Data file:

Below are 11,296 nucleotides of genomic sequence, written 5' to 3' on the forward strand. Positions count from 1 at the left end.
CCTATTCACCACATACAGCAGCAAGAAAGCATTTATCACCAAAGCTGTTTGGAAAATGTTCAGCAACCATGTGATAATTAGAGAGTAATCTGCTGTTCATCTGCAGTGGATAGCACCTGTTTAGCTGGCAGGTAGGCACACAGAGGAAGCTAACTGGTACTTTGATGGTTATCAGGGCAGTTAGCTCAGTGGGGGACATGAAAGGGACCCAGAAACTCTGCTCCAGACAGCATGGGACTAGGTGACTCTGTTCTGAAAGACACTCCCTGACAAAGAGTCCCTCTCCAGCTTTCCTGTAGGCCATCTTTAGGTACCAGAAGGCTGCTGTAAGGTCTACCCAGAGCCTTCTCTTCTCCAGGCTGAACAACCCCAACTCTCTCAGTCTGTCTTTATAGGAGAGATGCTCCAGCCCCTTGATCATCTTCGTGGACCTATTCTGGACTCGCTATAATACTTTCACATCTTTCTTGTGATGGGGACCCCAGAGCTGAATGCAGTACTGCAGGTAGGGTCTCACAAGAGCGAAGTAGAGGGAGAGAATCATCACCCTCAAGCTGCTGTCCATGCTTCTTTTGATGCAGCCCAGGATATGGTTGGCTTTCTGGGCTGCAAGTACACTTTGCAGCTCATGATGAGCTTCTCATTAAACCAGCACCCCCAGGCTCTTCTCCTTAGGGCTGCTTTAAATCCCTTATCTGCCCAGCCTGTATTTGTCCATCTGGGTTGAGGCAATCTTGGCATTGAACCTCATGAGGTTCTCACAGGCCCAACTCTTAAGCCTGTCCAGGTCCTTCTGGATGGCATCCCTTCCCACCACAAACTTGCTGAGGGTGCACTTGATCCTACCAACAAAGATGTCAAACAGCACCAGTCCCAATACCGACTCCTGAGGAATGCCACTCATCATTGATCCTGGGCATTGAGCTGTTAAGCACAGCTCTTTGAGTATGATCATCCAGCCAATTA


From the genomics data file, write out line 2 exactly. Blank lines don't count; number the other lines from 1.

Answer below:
CCTATTCACCACATACAGCAGCAAGAAAGCATTTATCACCAAAGCTGTTTGGAAAATGTTCAGCAACCATGTGATAATTAGAGAGTAATCTGCTGTTCATCTGCAGTGGATAGCACCTGTTTAGCTGGCAGGTAGGCACACAGAGGAAGCTAACTGGTACTTTGATGGTTATCAGGGCAGTTAGCTCAGTGGGGGACATGAAAGGGACCCAGAAACTCTGCTCCAGACAGCATGGGACTAGGTGACTCTGTTCTGAAAGACACTCCCTGACAAAGAGTCCCTCTCCAGCTTTCCTGTAGGCCATCTTTAGGTACCAGAAGGCTGCTGTAAGGTCTACCCAGAGCCTTCTCTTCTCCAGGCTGAACAACCCCAACTCTCTCAGTCTGTCTTTATAGGAGAGATGCTCCAGCCCCTTGATCATCTTCGTGGACCTATTCTGGACTCGCTATAATACTTTCACATCTTTCTTGTGATGGGGACCCCAGAGCTGAATGCAGTACTGCAGGTAGGGTCTCACAAGAGCGAAGTAGAGGGAGAGAATCATCACCCTCAAGCTGCTGTCCATGCTTCTTTTGATGCAGCCCAGGATATGGTTGGCTTTCTGGGCTGCAAGTACACTTTGCAGCTCATGATGAGCTTCTCATTAAACCAGCACCCCCAGGCTCTTCTCCTTAGGGCTGCTTTAAATCCCTTATCTGCCCAGCCTGTATTTGTCCATCTGGGTTGAGGCAATCTTGGCATTGAACCTCATGAGGTTCTCACAGGCCCAACTCTTAAGCCTGTCCAGGTCCTTCTGGATGGCATCCCTTCCCACCACAAACTTGCTGAGGGTGCACTTGATCCTACCAACAAAGATGTCAAACAGCACCAGTCCCAATACCGACTCCTGAGGAATGCCACTCATCATTGATCCTGGGCATTGAGCTGTTAAGCACAGCTCTTTGAGTATGATCATCCAGCCAATTA